Keep your own watch – Forest Value Recovery for Forest Owners, Investors and Fund Managers
Some estimates are that 7-40% of potential forest value is lost at harvest. At worst, this means negative margins – your logs are trucked away and you get a bill. At best you miss out on the cream of your forest investment.
Forest Value Recovery includes the disciplines, decisions, tools and actions for maximising returns to the forest owner at harvest.
You may want to educate yourself about forest value recovery, so that you can act to reliably put more forest money in your bank when you harvest.
The Forest Value Recovery Paradox
Value recovery is a key to successful forest investment. Yet this is seldom reflected in operations or company structures. Job titles refer to production, sales or operations, but rarely to value.
Investment in value recovery is often dismissed and this sends the costly signal that it is not a priority relative to production. Staff are led toward a production ethos, however destructive of value.
A root cause is probably that it is difficult to be precise about value loss and financial returns from corrective actions, while production is easily measured and rewarded. And so, attention goes to production over value, which is a mistake.
With focus on production over value a pattern across companies, education and encouragement around value recovery are in short supply, and poor understanding runs deep. In some organisations forest value recovery is poorly understood, from president to manager, and contractor to logmaker.
Value loss and errors in forest harvest operations are the result. These can be seen in forest cutover, audit data, reports, log stacks and on trucks. If you learn where to look.
A forest has a maximum potential value at a given time of harvest. Let’s call this ‘100’. This is the net amount you could expect at local prices of the day – if all aspects of harvest are in your favour.
The challenge in ‘getting 100’ is that there are a number of decision points during harvest, which we call valuepoints. Each gives the chance for better results if the best decision is taken. Making good calls at every valuepoint is the path to most wealth from your forest.
Perspectives you may hear on forest value recovery
Poor value recovery is inherent and defended in many forest operations, despite its impact on margins. While many things are said about value recovery, integration of good principles is rare.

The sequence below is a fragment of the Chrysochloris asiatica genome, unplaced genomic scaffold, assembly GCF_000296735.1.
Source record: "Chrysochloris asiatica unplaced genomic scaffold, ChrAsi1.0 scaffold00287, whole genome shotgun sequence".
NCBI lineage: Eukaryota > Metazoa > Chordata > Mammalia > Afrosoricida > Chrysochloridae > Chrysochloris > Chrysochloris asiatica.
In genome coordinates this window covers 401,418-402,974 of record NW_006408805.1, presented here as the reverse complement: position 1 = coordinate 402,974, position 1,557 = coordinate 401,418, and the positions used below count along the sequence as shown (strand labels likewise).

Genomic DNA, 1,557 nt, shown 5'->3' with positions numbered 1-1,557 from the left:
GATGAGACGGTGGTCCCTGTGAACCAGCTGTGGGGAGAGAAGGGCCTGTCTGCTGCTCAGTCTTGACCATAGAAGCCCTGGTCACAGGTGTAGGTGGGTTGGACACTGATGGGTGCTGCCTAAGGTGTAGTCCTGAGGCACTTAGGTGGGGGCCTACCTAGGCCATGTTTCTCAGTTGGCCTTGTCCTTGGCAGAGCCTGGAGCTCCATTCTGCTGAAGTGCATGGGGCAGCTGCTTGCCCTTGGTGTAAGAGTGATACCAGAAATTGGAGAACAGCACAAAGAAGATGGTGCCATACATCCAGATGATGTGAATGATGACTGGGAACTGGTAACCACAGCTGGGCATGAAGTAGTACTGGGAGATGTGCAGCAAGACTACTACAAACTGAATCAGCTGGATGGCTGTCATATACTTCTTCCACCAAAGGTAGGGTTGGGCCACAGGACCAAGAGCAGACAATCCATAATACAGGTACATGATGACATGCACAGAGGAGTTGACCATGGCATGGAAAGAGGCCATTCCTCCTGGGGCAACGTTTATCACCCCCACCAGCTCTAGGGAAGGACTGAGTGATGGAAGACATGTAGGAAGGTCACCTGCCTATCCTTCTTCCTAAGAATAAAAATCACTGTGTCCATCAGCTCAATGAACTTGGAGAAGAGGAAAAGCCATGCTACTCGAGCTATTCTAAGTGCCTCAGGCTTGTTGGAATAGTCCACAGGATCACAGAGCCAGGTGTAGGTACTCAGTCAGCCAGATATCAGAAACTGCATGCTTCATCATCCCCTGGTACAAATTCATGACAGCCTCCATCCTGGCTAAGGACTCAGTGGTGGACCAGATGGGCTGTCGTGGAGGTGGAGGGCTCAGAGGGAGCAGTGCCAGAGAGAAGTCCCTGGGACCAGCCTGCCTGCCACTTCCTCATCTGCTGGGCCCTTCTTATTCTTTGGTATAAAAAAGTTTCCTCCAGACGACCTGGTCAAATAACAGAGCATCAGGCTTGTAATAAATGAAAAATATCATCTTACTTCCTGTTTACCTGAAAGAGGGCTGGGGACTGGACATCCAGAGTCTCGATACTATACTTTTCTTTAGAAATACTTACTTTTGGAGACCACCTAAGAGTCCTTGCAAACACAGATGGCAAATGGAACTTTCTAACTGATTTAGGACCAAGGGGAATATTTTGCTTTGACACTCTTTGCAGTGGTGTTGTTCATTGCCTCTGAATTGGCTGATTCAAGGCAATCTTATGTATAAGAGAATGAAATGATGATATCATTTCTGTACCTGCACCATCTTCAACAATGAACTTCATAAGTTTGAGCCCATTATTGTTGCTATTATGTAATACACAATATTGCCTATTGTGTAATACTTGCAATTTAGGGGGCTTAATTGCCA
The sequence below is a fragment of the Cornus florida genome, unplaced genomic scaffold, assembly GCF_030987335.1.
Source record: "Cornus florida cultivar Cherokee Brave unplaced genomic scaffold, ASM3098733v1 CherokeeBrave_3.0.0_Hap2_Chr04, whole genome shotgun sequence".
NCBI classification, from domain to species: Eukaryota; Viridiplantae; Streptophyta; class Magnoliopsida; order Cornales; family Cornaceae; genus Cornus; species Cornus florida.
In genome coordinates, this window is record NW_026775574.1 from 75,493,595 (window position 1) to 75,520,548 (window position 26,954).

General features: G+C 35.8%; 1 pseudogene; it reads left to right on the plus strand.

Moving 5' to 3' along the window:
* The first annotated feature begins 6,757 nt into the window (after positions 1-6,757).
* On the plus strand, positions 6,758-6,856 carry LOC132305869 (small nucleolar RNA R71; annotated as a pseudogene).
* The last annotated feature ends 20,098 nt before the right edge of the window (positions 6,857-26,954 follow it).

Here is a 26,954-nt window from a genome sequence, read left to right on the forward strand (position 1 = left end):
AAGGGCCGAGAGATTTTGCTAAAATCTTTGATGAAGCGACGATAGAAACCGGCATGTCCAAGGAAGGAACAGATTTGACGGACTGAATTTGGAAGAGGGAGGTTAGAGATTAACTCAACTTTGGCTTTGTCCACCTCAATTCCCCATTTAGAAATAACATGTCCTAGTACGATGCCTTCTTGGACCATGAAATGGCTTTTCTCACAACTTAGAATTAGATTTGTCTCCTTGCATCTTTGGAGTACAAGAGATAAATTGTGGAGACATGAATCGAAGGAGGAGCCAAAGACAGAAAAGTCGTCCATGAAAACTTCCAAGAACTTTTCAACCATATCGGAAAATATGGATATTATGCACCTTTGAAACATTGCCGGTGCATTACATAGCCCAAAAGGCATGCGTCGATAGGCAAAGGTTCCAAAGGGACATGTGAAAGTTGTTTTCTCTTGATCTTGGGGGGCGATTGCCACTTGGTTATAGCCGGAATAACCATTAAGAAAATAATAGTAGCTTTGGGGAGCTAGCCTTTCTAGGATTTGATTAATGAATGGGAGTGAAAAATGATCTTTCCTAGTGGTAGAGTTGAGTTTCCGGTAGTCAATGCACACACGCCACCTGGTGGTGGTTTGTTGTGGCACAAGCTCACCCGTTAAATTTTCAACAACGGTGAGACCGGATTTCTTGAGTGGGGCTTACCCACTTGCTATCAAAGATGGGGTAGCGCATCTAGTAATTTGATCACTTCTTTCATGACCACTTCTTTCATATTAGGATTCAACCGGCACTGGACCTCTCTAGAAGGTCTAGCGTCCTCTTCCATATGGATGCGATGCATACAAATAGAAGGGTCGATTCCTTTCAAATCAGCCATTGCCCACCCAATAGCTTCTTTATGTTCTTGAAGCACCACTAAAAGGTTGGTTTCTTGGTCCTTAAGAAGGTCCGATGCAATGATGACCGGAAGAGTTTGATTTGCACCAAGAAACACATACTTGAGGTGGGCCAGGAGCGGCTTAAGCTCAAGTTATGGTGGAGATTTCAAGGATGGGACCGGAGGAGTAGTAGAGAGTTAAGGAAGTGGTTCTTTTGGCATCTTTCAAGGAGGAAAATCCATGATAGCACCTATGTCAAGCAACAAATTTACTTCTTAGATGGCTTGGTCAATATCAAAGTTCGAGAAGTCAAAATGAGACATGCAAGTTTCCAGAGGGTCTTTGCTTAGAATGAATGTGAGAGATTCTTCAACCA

You may be told that value recovery is in hand, without any convincing data or evidence of a sound value recovery culture. Even mediocre value recovery performance takes specific effort which will be apparent in reports and operational data.
Some refute the wisdom of investing time or money in pursuit of forest value recovery. In fact immediate and significant gains can often be made easily and at no cost. There are many risk free actions you can take today if you intend improvement.
You may hear that there is not enough gradient in values between log grades to warrant intensive value recovery effort. A statement like this is a red flag. There is normally considerable variation in log features, customer requirements and end uses. Check for yourself that potential matches between customer uses, log character and price are being assessed. Small changes in quality, knot size, internode, log diameter or length specifications may lead to gains in net stumpage. New cartage or backload opportunities may offer more profitable sales options.
You will almost surely be told that focus on value recovery will negatively impact production. This common assertion infers that a value recovery culture is already in place, which is doubtful if you are hearing this when value recovery is discussed. It also infers that it is acceptable to waste decades of forest value growth to save a few seconds. In contrast to this view, many steps to better value recovery also improve productivity.
After your own inquiry, you may find that there is already a polished value recovery culture in your operations. But you will be wise to check before you bet your forest returns on it.
Your own plan
The behaviour of providers will reflect their trading environment, goals, culture and integrity. It is easy for these to be in conflict with your value recovery aims.
“Without your own plan you will fall into someone else’s. And their plan for you? Not much”. – Jim Rohn
Some may withhold or misrepresent the intelligence their clients pay them for, to gain an advantage of their own. Some call it situational honesty. This recalls the old jibe at consultants – they take your watch and charge you to hear the time.
Providers may have staff with strong value recovery skills and ethics, but they may be constrained in their ability to use them.
All reasons to learn to represent your forest investment well, and act on what you learn.
Educate yourself for Forest Value Recovery success
When your harvest is complete, and you thank your providers, you will know that you have received best value from their service and your forest. Just like you planned.
You will also have the best possible cheque for your next investment, adventure or Rolex.
James Powrie B.For.Sc (Hons)